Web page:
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IBA: Social Media and Ethics

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By James J. Bell and Patrick A. Ziepolt, Bingham McHale LLP

Once upon a time, a Florida judge had a practice of asking criminal defendants whether they were ready for trial a week after their arraignment. A Florida lawyer believed that the judge was attempting to force defendants to waive their right to a speedy trial. When complaints to the judicial watchdog agencies yielded no results, the Florida lawyer appealed to a higher authority: the blogosphere.

On a blog, the Florida lawyer posted that the judge was trying “to make defendants waive their right to a speedy trial.” See Steven Seidenberg, Seduced: For Lawyers, the Appeal of Social Media Is Obvious. It’s Also Dangerous, A.B.A. J., Feb. 2011. So far, no unethical statement had been made. While one could argue that this was not the best way to challenge a judge, this statement attacked the judge’s decision and did not attack the judge’s integrity in violation of Florida’s equivalent to Rule 8.2(a) of the Indiana Rules of Professional Conduct. However, when the lawyer posted that the judge was “an evil, unfair witch,” “seemingly mentally ill” and “clearly unfit for her position and knows not what it means to be a neutral arbiter,” he easily leapt over the 8.2(a) line and was sanctioned by the State of Florida. Id.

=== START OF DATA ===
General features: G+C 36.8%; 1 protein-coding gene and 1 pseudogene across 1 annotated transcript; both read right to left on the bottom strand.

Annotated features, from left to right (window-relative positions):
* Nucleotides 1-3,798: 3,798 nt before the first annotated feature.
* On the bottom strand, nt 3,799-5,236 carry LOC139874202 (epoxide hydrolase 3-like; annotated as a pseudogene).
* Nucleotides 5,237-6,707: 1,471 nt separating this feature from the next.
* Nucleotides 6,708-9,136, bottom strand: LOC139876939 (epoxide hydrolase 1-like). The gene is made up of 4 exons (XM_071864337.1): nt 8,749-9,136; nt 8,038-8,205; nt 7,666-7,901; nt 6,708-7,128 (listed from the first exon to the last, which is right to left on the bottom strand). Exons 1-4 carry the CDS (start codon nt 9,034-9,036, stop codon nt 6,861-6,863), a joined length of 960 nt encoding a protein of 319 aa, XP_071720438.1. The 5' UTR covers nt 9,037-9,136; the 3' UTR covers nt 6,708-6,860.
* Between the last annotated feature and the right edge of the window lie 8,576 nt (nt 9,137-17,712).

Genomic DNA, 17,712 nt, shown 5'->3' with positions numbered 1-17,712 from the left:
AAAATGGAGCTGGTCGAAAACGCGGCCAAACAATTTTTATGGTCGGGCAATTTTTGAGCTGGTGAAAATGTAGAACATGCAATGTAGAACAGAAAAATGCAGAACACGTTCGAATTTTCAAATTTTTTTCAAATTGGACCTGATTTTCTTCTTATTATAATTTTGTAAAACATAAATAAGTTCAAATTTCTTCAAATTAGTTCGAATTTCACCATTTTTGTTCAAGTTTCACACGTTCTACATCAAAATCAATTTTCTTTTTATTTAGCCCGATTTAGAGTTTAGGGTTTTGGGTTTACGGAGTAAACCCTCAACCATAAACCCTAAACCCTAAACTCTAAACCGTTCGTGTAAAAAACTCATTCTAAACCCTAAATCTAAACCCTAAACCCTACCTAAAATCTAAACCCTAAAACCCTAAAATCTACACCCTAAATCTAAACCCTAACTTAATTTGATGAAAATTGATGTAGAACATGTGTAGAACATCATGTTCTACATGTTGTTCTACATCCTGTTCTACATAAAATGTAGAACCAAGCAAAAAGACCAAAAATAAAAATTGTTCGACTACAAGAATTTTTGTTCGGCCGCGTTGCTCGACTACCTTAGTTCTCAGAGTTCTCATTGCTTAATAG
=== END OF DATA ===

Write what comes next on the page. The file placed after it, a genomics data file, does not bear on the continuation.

This Florida case should remind Indiana lawyers to be cognizant of the Rules of Professional Conduct when participating in any form of social media. If you are a lawyer who “tweets” like the owner of a certain local, professional football team or who feels the need to electronically express yourself, the following “Social Media Checklist” may be helpful to you:

1. Don’t reveal client confidences in social media. See Ind. Professional Conduct Rule 1.6. This seems obvious, but it is not uncommon for lawyers to post very specific details of their cases on listserves or “vent” about their clients in improper ways on Facebook.